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Posted on August 30, 2009 | 6 Comments
This past season, Cleveland won a league best 66 games with a roster that consisted of one of the best players of all time, and a bunch of players who probably looked a lot better simply because they were playing with him.
The second best player was Mo Williams, who only made the All Star team because he played on the 66 win Cavaliers and because Chris Bosh was injured and couldn’t play. A PG who averages 17.8 ppg, 4.1 apg and does little else but shoot is not exactly most people’s idea of an All Star. In fact, when he had very similar numbers in Milwaukee, the previous two seasons (he averaged 2 more assists, but shoot a worse percentage from 3), he wasn’t mentioned once for the All-Star game. A testament to playing with LeBron.
Zydrunas Ilgauskas is nearly a decade older than LeBron, and hasn’t been a top center in four or five years. He’s slowed considerably in the last few years, and he was slow to begin with. Do you remember when a fat and out of shape Charles Barkley barely beat a 67 year old Dick Bavetta in a race at the All-Star game a couple of years ago? That was Usain Bolt and Michael Johnson in comparison to Ilgauskas running the floor. He’s 34 years old and does not really fit in with a Cavs team that wants to, and should, run more.
Then you’ve got Delonte West and Anderson Varejao. I put them together, because in many ways they’re similar. On any other team, they’d be fantastic players to have coming off the bench because they provide energy and defense. West also provides scoring and Varejao grabs boards. Nice players, but not guys you generally want starting unless the rest of the starting lineup is stacked. On Cleveland, they play the third and fourth most minutes on the team. If you like the PER rating, both were below average, in that respect.
I’m not a huge proponent of John Hollinger’s PER rating, but it is a good indicator, when taken in concert with other factors (like, say, watching them play!). Outside of LeBron, not one Cleveland Cavalier had a PER rating that would put them in the top 50 in the league. And it wasn’t even close. Besides Kobe, the Lakers had two (Gasol and Bynum). San Antonio has two in the top 11 (Parker and Ginobili) besides Duncan. Orlando has just one (Nelson), but have one more this year (Carter), not including Howard. Boston only has one in the top 50, but it’s somewhat deceiving because Garnett was injured and because they have six players above the league average. Cleveland has three, including LeBron.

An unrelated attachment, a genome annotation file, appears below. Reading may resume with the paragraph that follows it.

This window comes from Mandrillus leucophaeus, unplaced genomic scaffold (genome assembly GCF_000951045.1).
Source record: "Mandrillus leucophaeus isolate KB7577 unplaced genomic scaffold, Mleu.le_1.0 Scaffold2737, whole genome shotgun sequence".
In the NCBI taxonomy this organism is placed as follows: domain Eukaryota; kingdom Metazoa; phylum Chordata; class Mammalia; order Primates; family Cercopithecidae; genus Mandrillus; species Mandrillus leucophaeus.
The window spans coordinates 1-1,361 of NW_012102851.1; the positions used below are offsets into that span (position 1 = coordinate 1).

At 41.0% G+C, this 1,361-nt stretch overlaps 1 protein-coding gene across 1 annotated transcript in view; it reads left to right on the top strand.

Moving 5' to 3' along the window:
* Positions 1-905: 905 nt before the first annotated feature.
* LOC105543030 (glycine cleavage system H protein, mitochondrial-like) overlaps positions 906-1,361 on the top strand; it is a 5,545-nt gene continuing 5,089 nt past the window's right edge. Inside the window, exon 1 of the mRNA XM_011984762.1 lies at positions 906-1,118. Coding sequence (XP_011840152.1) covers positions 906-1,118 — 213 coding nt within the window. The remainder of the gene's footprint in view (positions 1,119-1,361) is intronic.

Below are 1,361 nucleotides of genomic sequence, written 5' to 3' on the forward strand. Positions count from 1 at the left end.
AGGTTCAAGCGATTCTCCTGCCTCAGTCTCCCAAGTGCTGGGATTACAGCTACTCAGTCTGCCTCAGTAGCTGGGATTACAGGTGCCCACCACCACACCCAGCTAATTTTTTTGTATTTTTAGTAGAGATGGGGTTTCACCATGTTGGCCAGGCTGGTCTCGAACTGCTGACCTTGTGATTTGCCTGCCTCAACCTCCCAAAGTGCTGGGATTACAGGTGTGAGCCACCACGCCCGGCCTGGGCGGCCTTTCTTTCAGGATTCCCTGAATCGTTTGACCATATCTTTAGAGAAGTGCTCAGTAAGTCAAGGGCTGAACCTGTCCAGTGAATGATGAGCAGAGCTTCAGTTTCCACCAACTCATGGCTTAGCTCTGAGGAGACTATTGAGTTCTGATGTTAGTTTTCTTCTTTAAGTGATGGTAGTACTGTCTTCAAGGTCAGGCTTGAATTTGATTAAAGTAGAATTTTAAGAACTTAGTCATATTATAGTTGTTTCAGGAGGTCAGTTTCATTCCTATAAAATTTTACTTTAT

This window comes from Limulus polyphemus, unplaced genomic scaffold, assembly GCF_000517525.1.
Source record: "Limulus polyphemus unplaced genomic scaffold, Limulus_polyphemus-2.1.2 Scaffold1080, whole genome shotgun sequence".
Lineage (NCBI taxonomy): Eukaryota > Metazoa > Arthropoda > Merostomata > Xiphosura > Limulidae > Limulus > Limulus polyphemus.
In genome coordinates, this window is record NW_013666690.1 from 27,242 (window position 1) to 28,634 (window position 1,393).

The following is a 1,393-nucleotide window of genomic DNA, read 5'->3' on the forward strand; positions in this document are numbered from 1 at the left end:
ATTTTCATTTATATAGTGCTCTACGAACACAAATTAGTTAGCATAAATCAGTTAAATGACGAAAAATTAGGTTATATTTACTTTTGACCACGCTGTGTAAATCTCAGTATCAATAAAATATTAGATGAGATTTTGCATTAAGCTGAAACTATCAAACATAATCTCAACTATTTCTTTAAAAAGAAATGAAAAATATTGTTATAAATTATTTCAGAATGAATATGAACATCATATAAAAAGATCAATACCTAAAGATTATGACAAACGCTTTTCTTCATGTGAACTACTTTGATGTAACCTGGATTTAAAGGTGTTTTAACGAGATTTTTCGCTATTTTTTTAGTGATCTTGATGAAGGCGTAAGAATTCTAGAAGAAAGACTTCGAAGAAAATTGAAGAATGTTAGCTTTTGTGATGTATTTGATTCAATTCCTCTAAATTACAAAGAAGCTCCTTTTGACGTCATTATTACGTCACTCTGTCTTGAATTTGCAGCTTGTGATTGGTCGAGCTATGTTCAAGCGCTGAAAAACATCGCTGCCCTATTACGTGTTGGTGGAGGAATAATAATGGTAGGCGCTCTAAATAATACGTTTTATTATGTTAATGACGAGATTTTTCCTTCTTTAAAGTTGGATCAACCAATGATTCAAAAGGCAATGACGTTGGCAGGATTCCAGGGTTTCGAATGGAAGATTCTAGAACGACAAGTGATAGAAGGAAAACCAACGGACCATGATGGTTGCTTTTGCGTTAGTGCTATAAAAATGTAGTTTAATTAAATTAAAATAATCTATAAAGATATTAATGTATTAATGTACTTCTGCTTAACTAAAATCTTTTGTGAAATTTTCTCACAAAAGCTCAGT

Why I mention all of this is not to show how good a player LeBron James is but to show that Cleveland, despite their record, was not a very talented team and probably needed to make a couple of big moves this summer. Yes, a big and possibly the only reason Cleveland lost to Orlando in the playoffs was because they matched up so poorly with them (that won’t be the case this season only because of Orlando’s roster changes), but if you stick LeBron in for any other top 20 player on any team in the league, there’s a good bet that team would finish with a similar record. You replace Bosh with LeBron and the Raptors would be a favourite to win the Championship this year. That’s not a shot at Bosh, but an indication of just how good LeBron is.
So first thing, the Cavs go out and trade for Shaq. The same Shaq that is arguably a top ten player of all time, who has 4 NBA Championships, 3 Final MVP Awards and 1 MVP Award. Well, not exactly. No, there’s not another Shaq in the league, but this is not the same Shaq who won three Championships with the Lakers, or even the one who helped Dwayne Wade win his Championship.
Even when he was with the Lakers, Shaq could be a detriment on the defensive end because of his inability to guard the pick and roll. Years later, he’s even worse. Cleveland won 66 games, in large part, because they were possibly the best defensive team in the league. They lost against Orlando in the playoffs, in large part, because they couldn’t defend the pick and roll with Orlando’s big shooters. Shaq has increased his number of fouls per minute as he’s gotten older as teams have isolated him on that end of the floor and taken advantage of his weaknesses. Just imagine how he’d do on the defensive end against a team like the Raptors. Who exactly would he guard?